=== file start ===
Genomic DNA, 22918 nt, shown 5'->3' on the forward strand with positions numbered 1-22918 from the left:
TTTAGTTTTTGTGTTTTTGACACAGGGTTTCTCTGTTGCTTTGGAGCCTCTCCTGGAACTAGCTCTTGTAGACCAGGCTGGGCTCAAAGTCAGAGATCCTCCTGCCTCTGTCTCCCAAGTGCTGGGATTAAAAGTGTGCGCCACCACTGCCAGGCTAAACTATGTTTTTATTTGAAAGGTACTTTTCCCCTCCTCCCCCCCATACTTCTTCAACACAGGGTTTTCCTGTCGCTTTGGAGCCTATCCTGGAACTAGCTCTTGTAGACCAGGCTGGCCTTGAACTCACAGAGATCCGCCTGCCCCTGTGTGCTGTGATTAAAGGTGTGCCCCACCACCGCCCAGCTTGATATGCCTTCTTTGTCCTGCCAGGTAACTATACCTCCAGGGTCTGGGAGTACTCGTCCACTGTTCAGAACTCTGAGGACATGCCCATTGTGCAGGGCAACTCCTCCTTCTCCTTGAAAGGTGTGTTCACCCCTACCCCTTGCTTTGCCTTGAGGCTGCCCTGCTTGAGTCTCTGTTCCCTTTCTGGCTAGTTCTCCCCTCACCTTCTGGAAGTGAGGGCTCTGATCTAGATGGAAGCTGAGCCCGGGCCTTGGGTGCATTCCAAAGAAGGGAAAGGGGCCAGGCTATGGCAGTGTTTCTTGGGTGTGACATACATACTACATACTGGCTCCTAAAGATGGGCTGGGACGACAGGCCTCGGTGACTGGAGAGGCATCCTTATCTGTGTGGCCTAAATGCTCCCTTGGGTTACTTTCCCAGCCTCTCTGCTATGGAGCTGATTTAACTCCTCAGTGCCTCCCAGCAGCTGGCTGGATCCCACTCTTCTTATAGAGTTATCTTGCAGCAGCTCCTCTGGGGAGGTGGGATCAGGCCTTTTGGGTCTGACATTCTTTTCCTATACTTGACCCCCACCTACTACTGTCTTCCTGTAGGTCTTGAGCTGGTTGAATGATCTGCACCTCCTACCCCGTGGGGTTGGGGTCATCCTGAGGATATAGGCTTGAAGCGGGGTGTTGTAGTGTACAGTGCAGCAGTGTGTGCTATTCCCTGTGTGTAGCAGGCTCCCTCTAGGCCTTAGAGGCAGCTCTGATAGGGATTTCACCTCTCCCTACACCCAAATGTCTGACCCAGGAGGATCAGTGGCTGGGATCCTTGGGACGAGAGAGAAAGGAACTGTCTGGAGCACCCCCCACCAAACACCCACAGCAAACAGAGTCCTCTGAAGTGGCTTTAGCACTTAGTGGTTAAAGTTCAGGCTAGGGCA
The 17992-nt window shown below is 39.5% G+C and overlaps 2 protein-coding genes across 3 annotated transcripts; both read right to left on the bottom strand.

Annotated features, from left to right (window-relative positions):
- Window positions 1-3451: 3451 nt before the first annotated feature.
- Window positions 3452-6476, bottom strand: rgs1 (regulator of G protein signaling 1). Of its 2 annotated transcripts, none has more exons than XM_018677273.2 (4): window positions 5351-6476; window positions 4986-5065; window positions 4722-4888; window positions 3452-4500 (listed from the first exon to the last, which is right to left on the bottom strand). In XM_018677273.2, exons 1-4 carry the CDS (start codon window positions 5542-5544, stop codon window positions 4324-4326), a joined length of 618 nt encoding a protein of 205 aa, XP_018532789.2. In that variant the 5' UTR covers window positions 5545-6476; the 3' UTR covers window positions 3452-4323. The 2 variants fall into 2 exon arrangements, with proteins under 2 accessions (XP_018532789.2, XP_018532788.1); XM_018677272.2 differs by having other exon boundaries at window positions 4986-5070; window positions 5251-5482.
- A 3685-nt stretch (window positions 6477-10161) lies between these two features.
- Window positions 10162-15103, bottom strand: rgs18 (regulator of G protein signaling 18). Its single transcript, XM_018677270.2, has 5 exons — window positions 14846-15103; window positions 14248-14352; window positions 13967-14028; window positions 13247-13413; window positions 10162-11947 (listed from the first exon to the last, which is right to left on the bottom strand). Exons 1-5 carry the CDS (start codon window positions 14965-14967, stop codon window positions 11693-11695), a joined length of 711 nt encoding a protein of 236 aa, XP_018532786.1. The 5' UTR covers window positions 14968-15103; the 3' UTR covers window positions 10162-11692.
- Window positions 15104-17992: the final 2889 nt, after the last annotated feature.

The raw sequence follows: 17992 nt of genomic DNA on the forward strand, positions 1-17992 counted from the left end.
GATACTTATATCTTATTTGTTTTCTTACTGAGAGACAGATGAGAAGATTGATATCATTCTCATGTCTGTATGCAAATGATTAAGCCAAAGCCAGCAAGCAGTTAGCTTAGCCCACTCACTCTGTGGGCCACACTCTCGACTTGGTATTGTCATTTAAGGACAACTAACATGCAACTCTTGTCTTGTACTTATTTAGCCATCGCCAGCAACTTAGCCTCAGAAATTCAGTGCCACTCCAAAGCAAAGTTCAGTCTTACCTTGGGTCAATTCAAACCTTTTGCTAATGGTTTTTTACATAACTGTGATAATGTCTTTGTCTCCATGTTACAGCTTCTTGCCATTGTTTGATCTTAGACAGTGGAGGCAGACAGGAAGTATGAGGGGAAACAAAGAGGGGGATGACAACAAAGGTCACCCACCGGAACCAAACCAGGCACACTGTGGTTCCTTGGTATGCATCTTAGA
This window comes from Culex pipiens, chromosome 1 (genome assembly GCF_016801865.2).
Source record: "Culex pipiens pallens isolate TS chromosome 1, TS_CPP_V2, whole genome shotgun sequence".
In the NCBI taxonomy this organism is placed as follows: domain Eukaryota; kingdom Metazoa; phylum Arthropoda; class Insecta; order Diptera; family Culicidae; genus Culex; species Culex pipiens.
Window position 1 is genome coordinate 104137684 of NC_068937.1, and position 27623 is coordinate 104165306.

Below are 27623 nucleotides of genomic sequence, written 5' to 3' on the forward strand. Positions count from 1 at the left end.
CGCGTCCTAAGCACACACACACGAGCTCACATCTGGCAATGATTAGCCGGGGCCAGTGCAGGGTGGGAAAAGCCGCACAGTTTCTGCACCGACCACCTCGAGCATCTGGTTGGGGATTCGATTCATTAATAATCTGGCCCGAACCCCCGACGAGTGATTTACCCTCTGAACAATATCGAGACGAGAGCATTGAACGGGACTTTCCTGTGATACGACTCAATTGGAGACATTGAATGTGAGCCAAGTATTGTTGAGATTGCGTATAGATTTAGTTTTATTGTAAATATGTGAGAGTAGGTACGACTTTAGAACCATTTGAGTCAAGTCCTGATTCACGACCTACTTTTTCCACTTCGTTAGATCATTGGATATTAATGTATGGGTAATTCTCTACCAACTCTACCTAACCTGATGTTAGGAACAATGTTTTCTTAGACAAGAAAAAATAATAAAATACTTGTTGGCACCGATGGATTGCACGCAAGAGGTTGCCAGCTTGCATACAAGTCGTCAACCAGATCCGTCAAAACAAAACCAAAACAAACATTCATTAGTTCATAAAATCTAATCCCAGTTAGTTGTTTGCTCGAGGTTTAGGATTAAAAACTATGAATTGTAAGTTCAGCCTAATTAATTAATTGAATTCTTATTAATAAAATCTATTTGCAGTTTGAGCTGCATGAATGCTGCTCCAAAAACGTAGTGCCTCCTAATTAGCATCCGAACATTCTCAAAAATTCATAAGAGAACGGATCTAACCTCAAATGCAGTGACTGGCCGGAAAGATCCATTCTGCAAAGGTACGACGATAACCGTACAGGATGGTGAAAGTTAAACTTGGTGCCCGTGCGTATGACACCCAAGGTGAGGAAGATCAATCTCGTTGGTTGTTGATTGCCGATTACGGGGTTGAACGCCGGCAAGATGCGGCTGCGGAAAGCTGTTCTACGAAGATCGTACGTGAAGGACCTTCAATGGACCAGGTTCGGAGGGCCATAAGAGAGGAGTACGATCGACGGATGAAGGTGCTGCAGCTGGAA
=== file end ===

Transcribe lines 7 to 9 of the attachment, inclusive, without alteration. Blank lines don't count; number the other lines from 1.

- A 3685-nt stretch (window positions 6477-10161) lies between these two features.
- Window positions 10162-15103, bottom strand: rgs18 (regulator of G protein signaling 18). Its single transcript, XM_018677270.2, has 5 exons — window positions 14846-15103; window positions 14248-14352; window positions 13967-14028; window positions 13247-13413; window positions 10162-11947 (listed from the first exon to the last, which is right to left on the bottom strand). Exons 1-5 carry the CDS (start codon window positions 14965-14967, stop codon window positions 11693-11695), a joined length of 711 nt encoding a protein of 236 aa, XP_018532786.1. The 5' UTR covers window positions 14968-15103; the 3' UTR covers window positions 10162-11692.
- Window positions 15104-17992: the final 2889 nt, after the last annotated feature.